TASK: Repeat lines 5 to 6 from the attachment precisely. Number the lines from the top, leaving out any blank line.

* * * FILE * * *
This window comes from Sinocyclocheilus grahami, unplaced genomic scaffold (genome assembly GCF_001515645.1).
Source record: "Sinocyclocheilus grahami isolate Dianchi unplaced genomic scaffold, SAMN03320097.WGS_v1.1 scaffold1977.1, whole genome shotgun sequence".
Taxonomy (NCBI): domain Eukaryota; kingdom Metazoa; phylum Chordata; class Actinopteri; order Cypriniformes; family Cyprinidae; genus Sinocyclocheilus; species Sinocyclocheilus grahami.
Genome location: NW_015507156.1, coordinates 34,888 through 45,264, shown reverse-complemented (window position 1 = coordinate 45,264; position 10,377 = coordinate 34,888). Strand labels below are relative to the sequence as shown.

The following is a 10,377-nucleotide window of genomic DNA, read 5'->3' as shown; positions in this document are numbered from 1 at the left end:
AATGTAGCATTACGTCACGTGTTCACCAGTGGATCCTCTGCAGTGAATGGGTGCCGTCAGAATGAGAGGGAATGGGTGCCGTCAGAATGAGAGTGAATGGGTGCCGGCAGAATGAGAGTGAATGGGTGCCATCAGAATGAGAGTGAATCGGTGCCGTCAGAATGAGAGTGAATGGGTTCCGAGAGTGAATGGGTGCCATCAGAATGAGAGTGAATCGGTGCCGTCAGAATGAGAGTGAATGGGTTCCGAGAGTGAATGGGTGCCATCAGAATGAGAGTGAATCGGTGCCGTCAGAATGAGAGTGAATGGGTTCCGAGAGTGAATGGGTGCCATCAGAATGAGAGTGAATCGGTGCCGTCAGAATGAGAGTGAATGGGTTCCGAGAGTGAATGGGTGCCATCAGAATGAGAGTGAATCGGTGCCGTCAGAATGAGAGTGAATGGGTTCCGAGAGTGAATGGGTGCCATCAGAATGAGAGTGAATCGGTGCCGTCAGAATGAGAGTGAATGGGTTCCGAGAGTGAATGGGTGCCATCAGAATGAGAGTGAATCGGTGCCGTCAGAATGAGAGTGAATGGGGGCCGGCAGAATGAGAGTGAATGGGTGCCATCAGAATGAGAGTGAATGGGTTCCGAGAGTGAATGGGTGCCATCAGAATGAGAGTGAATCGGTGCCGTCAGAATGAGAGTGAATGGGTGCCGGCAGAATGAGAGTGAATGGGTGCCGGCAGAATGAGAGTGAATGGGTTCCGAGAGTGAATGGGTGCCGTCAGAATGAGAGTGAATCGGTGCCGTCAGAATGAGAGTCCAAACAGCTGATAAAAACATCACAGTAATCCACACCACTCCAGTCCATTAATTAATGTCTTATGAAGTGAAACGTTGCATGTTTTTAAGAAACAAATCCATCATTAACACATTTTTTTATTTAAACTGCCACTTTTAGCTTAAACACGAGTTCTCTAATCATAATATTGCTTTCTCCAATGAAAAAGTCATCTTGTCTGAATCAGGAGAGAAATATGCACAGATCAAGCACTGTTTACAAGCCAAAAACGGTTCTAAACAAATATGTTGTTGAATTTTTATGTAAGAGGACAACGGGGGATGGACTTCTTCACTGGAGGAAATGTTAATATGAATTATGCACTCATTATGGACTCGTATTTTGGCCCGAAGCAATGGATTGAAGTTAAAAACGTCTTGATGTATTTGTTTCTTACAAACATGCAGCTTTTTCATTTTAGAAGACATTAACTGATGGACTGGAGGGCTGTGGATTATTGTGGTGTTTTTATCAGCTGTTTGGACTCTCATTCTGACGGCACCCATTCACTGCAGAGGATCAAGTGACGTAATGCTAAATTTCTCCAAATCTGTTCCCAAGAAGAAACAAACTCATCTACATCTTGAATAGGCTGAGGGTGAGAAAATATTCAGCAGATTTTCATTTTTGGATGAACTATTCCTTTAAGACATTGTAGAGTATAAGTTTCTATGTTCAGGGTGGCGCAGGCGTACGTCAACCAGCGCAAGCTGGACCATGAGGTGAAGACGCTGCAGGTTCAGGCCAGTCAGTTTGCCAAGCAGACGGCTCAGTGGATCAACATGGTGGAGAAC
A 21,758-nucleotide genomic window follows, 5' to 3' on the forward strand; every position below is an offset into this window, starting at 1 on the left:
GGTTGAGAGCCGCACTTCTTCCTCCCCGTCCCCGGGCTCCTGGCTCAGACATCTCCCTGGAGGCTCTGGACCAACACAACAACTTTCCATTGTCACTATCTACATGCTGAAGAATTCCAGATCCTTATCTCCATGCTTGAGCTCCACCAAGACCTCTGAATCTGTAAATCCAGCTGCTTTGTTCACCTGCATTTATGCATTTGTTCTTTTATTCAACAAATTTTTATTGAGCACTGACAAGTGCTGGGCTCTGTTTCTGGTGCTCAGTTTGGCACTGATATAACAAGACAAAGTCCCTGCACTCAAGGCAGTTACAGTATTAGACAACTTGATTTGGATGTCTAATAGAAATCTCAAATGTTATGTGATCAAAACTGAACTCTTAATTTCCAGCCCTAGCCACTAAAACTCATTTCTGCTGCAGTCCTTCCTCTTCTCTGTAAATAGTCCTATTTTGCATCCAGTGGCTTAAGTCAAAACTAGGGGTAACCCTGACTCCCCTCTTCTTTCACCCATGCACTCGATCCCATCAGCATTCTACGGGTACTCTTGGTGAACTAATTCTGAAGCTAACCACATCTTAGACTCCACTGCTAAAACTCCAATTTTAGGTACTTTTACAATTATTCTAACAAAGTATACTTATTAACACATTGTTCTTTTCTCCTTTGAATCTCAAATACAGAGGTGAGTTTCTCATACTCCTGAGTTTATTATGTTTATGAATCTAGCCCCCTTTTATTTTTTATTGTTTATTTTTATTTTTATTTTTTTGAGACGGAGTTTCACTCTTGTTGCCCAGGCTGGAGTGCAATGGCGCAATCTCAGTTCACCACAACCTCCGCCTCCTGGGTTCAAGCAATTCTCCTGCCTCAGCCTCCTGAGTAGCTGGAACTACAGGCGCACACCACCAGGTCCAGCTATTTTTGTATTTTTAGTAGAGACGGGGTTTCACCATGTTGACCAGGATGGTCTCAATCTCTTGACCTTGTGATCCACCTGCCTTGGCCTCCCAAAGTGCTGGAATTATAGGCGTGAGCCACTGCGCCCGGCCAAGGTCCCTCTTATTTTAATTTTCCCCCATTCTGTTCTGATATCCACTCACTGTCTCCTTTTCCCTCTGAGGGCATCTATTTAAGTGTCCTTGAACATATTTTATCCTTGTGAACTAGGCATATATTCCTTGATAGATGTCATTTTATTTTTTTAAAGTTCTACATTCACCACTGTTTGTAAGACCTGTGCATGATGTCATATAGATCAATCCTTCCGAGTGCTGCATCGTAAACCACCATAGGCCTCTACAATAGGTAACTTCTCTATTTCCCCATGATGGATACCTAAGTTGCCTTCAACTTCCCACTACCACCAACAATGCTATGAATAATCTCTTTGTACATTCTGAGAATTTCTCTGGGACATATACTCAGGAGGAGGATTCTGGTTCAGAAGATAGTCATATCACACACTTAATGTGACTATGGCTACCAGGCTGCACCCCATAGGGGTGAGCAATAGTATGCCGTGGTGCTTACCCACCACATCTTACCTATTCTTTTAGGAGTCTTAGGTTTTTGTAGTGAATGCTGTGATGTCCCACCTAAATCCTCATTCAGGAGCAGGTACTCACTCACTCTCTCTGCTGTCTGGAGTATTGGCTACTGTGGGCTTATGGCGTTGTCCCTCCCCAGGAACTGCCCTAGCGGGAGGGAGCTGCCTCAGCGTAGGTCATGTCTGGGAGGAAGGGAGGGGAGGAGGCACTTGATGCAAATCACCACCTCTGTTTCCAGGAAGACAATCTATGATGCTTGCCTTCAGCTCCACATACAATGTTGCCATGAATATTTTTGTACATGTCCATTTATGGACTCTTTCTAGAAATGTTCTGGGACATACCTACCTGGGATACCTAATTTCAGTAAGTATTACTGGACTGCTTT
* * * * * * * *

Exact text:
The following is a 10,377-nucleotide window of genomic DNA, read 5'->3' as shown; positions in this document are numbered from 1 at the left end:
AATGTAGCATTACGTCACGTGTTCACCAGTGGATCCTCTGCAGTGAATGGGTGCCGTCAGAATGAGAGGGAATGGGTGCCGTCAGAATGAGAGTGAATGGGTGCCGGCAGAATGAGAGTGAATGGGTGCCATCAGAATGAGAGTGAATCGGTGCCGTCAGAATGAGAGTGAATGGGTTCCGAGAGTGAATGGGTGCCATCAGAATGAGAGTGAATCGGTGCCGTCAGAATGAGAGTGAATGGGTTCCGAGAGTGAATGGGTGCCATCAGAATGAGAGTGAATCGGTGCCGTCAGAATGAGAGTGAATGGGTTCCGAGAGTGAATGGGTGCCATCAGAATGAGAGTGAATCGGTGCCGTCAGAATGAGAGTGAATGGGTTCCGAGAGTGAATGGGTGCCATCAGAATGAGAGTGAATCGGTGCCGTCAGAATGAGAGTGAATGGGTTCCGAGAGTGAATGGGTGCCATCAGAATGAGAGTGAATCGGTGCCGTCAGAATGAGAGTGAATGGGTTCCGAGAGTGAATGGGTGCCATCAGAATGAGAGTGAATCGGTGCCGTCAGAATGAGAGTGAATGGGGGCCGGCAGAATGAGAGTGAATGGGTGCCATCAGAATGAGAGTGAATGGGTTCCGAGAGTGAATGGGTGCCATCAGAATGAGAGTGAATCGGTGCCGTCAGAATGAGAGTGAATGGGTGCCGGCAGAATGAGAGTGAATGGGTGCCGGCAGAATGAGAGTGAATGGGTTCCGAGAGTGAATGGGTGCCGTCAGAATGAGAGTGAATCGGTGCCGTCAGAATGAGAGTCCAAACAGCTGATAAAAACATCACAGTAATCCACACCACTCCAGTCCATTAATTAATGTCTTATGAAGTGAAACGTTGCATGTTTTTAAGAAACAAATCCATCATTAACACATTTTTTTATTTAAACTGCCACTTTTAGCTTAAACACGAGTTCTCTAATCATAATATTGCTTTCTCCAATGAAAAAGTCATCTTGTCTGAATCAGGAGAGAAATATGCACAGATCAAGCACTGTTTACAAGCCAAAAACGGTTCTAAACAAATATGTTGTTGAATTTTTATGTAAGAGGACAACGGGGGATGGACTTCTTCACTGGAGGAAATGTTAATATGAATTATGCACTCATTATGGACTCGTATTTTGGCCCGAAGCAATGGATTGAAGTTAAAAACGTCTTGATGTATTTGTTTCTTACAAACATGCAGCTTTTTCATTTTAGAAGACATTAACTGATGGACTGGAGGGCTGTGGATTATTGTGGTGTTTTTATCAGCTGTTTGGACTCTCATTCTGACGGCACCCATTCACTGCAGAGGATCAAGTGACGTAATGCTAAATTTCTCCAAATCTGTTCCCAAGAAGAAACAAACTCATCTACATCTTGAATAGGCTGAGGGTGAGAAAATATTCAGCAGATTTTCATTTTTGGATGAACTATTCCTTTAAGACATTGTAGAGTATAAGTTTCTATGTTCAGGGTGGCGCAGGCGTACGTCAACCAGCGCAAGCTGGACCATGAGGTGAAGACGCTGCAGGTTCAGGCCAGTCAGTTTGCCAAGCAGACGGCTCAGTGGATCAACATGGTGGAGAAC